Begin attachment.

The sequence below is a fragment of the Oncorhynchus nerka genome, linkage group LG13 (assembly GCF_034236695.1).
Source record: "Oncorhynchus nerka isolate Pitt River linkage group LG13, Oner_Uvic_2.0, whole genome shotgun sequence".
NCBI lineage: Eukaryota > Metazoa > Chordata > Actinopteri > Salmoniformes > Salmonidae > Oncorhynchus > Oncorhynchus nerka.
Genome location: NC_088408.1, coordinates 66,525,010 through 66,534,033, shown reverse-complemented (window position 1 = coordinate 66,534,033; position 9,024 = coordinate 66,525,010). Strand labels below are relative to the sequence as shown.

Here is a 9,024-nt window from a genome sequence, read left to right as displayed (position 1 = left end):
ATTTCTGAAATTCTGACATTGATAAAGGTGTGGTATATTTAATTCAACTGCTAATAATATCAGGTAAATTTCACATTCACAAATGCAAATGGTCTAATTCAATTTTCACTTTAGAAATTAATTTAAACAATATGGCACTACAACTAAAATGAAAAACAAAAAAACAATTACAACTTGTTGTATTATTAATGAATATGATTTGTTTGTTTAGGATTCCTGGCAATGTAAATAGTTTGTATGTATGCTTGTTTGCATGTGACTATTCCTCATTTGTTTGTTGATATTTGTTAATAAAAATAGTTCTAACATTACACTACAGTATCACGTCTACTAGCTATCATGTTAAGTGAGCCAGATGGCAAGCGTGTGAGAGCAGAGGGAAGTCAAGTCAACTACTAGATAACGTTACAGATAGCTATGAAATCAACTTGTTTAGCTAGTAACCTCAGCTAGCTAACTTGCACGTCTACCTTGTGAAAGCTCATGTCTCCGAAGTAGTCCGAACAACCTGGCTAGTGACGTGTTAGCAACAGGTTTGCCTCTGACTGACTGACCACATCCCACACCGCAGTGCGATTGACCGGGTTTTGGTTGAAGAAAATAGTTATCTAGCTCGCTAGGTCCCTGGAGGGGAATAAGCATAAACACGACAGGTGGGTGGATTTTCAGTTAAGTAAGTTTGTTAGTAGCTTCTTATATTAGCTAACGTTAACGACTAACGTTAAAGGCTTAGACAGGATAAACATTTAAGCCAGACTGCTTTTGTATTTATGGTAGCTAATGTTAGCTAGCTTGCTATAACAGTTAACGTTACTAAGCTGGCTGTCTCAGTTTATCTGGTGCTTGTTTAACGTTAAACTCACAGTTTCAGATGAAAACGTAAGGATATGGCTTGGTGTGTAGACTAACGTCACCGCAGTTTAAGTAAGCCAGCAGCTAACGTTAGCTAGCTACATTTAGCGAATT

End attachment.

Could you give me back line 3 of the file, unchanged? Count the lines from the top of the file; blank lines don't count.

NCBI lineage: Eukaryota > Metazoa > Chordata > Actinopteri > Salmoniformes > Salmonidae > Oncorhynchus > Oncorhynchus nerka.